Publication Title: Minneapolis Journal, The
Source: Chronicling America [US Library of Congress]
Country/State of Publication: Minnesota, United States
Page 19 [Newspaper Page] — The Minneapolis journal. — 20 April 1901

SATURDAY EVENING, APRIL 20, 1901. THEATERS BILLS OP THE WEEK \ Delia Fox in Vaudeville— at; the Metropolitan. "The Watch on the Rhine"— *he Bijou. Oriental Burlesque—at the Dewey. At the Metropolitan the first half of the "Week.-. beginning to-morrow:. night, with matinees Monday, Tuesday and •' Wednes day, | will appear the SOME GOOD largest refined vau . ■ deville . combination VAUDEVILLE. ever : brought to .the northwest. The com pany is headed by the inimitable comic opera star. Delia Fox, whose return to this city will, be warmly welcomed. _ One of the star features of the attraction "„ is Baby Lund, the petite marvel, whose great WSks .m- mm H JV| BABY LUND, The child wonder with the Delia Fox vaudevi He company the first part of next week at the Metropolitan. voice is ihe reigning sensation of the sea- | son in vaudeville circles. Another strong feature on the program is Professor Fred Macart's company of dog and monkey co medians, including a baboon clown, ba boon bicyclist,...

Publication Title: Minneapolis Journal, The
Source: Chronicling America [US Library of Congress]
Country/State of Publication: Minnesota, United States
Page 20 [Newspaper Page] — The Minneapolis journal. — 20 April 1901

SATURDAY EVENING, APRIL 20, 1901. THEATERS . BILLS OP THE WEEK \ Delia Fox In Vaudeville—at .the Metropolitan. "The* Watch on the Khlue"— »he Bijou. Oriental Burlesque — at the ' Dewey. At the Metropolitan the first half of the ■week .beginning to-morrow ., night, with matinees Monday, Tuesday and Wednes "'.■' day, : will appear • the SOME GOOD largest refined vau- P- ■ ■•,■•■'■• deville combination VAUDEVILLE. ever brought to ,the northwest. The com pany is headed by the inimitable comic opera star. Delia Fox, whose return to this city will be warmly welcomed. One of the star features of the attraction is Baby Lund, the petite marvel, whose great BABY LrND, The child wonder with the Delia Fox vaudevi lie company the first part of next week at the Metropolitan. voice is the reigning sensation of the sea son in vaudeville circles. Another strong feature on the program Is Professor Fred Macart's company of dog and monkey co medians, Including a baboon clown, ba boon bicyclist, somersa...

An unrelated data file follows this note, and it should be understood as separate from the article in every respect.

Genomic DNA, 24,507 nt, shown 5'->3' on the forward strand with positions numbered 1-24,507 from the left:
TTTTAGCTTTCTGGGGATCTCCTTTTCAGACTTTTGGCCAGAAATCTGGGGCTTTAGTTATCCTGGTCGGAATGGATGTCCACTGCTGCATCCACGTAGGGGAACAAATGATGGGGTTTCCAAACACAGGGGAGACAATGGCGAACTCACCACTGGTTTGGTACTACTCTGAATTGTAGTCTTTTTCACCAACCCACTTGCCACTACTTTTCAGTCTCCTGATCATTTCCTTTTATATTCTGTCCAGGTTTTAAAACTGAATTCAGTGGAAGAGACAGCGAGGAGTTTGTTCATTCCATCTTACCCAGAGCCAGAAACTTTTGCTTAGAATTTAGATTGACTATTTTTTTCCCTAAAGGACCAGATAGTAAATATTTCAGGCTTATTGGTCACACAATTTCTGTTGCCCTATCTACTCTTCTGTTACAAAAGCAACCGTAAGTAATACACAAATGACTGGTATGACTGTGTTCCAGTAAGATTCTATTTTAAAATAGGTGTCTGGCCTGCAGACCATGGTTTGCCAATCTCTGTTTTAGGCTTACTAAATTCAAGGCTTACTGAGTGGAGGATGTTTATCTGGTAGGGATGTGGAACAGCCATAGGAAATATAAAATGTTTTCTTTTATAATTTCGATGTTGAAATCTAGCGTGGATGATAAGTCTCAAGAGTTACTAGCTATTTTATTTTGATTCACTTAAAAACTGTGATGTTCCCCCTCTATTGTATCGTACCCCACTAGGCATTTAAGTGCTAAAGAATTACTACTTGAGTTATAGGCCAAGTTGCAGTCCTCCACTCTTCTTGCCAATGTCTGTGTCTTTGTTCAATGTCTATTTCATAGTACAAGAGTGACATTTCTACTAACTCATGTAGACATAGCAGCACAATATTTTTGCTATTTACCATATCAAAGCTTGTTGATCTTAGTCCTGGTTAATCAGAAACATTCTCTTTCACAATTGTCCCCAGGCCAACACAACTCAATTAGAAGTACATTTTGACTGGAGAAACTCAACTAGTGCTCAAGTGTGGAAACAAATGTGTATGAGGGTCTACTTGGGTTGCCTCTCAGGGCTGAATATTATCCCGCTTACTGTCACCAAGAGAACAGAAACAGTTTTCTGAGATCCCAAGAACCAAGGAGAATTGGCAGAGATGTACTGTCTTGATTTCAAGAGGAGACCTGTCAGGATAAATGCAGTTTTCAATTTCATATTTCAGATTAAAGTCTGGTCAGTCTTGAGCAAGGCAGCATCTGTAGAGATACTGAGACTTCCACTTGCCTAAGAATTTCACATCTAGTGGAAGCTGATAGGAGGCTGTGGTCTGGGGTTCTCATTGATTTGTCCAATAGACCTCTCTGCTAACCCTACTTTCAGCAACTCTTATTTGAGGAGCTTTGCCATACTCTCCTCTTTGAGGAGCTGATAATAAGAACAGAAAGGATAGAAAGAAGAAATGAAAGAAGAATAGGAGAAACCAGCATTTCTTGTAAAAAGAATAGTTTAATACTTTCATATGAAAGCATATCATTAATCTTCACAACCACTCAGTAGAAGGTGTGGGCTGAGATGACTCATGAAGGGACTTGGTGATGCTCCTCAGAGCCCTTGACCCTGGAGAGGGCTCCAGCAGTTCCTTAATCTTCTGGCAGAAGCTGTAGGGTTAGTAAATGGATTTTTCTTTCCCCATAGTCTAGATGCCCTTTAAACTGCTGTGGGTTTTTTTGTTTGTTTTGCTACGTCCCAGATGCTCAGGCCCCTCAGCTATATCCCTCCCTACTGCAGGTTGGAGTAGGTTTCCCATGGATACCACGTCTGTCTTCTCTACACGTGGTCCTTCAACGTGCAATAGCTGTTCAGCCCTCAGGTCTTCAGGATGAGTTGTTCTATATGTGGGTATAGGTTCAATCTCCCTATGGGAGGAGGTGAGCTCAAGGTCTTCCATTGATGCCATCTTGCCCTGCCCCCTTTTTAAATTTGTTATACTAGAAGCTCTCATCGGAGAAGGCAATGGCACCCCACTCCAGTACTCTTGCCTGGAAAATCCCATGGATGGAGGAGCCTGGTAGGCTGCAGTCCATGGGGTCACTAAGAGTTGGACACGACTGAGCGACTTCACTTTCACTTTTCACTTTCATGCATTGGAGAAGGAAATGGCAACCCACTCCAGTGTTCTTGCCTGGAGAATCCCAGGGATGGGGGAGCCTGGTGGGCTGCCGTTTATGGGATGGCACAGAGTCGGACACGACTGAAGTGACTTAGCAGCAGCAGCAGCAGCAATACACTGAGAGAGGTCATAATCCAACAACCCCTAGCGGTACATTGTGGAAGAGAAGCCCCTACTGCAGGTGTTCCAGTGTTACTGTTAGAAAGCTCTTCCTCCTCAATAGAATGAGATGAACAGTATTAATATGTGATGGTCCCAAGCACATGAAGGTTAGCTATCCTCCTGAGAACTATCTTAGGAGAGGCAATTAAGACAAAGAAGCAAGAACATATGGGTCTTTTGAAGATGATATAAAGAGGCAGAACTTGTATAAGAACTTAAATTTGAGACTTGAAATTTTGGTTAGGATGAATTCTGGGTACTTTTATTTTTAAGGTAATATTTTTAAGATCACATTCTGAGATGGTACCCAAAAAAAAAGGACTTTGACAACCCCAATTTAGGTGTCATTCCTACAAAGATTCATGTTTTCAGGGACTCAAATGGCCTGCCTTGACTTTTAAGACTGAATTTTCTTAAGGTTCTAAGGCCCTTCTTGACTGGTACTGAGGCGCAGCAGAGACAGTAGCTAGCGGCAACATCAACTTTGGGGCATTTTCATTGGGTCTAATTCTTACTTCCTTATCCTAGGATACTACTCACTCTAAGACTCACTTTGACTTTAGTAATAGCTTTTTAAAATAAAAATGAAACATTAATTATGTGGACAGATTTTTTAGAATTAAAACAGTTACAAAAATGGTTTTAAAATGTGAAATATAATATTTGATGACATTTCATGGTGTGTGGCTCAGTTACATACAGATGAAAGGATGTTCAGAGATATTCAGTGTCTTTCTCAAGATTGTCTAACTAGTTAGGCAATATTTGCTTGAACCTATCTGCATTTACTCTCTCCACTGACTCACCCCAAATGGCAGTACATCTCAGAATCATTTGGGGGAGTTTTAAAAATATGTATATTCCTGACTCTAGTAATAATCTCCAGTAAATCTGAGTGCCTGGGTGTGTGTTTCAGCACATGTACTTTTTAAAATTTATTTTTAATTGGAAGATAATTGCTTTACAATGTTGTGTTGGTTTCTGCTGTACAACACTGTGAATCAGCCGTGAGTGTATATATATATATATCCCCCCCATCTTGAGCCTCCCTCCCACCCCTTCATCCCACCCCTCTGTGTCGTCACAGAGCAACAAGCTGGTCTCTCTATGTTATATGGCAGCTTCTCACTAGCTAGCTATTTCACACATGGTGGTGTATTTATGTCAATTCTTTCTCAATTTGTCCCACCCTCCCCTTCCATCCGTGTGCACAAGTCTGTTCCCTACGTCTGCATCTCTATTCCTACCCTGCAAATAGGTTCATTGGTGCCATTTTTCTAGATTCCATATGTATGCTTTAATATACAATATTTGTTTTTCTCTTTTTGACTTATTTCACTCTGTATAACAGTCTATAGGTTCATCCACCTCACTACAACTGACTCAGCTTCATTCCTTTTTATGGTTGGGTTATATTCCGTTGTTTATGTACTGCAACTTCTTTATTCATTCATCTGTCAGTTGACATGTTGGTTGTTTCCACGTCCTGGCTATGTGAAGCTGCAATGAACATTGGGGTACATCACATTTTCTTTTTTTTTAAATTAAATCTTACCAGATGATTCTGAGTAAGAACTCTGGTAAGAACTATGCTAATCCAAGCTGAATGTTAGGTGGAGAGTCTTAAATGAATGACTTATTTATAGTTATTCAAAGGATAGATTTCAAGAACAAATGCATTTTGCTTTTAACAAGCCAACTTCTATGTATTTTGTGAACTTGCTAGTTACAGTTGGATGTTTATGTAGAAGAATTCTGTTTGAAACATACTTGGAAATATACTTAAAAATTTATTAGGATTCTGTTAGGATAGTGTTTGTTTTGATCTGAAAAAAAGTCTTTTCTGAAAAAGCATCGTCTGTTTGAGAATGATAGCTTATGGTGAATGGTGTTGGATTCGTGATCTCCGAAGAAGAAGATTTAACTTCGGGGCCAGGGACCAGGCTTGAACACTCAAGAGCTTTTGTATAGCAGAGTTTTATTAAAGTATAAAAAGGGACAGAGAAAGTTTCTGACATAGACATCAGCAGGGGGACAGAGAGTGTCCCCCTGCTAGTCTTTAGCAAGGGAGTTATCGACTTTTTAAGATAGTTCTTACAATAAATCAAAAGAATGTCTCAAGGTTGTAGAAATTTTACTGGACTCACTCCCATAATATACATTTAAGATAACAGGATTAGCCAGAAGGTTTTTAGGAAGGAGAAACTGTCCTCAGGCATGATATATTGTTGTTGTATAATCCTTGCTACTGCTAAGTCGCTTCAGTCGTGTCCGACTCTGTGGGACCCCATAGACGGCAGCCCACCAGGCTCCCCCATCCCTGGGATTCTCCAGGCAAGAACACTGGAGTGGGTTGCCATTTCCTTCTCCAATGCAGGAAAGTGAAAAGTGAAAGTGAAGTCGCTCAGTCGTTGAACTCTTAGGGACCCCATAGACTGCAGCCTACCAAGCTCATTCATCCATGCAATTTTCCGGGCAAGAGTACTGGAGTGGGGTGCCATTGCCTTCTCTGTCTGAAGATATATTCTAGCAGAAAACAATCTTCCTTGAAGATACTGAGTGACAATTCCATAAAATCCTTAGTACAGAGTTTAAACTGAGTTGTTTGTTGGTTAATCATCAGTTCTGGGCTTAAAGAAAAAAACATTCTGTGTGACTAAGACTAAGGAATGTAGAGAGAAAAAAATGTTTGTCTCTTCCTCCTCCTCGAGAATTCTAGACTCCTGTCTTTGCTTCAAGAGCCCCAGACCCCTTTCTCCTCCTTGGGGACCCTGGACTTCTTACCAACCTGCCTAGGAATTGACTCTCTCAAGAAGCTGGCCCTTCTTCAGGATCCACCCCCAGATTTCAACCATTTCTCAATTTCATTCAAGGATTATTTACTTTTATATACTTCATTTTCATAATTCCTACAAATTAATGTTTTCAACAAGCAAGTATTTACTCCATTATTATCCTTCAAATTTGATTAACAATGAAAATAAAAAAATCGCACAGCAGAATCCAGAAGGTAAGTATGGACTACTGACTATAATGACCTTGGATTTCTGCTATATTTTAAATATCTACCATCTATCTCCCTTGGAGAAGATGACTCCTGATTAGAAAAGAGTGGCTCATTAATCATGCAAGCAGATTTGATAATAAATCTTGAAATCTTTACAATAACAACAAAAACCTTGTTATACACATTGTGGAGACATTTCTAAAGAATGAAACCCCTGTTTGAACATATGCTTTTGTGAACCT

Publication Title: Minneapolis Journal, The
Source: Chronicling America [US Library of Congress]
Country/State of Publication: Minnesota, United States
Page 21 [Newspaper Page] — The Minneapolis journal. — 20 April 1901

8 MAY WHEAT CLOSED A SHADE FIRMER AT 70% c The Market Opened Lower, but Gained Strength—St. Louis Was Strong and Higher. WIRE TROUBLE CUTS OFF N. Y. Local Stocks Decreased 734,270 Bu. for the Week-Kent of a • i Quiet Session. Minneapolis Chamber of Commerce, April 20.—Wheat had a firm clone for the ■week, with May at 70%e and July 72% c. At the opening the market was off a peg, but strengthened as trading progressed. There were no direct grain quotations from New York and that market was all but cut off by a break in the service. St. Louis led the strength and was relatively higher than other markets all day. The weather map shows higher temperatures ■west and northwest, and clear weather generally. There were no rains reported nor any indications of immediate precipi tation. Straggling damage reports con tinued coming during the morning, and with warmer weather these will probably multiply. Offerings were again light. After a time the market fell into a quiet tone. Chicago reported...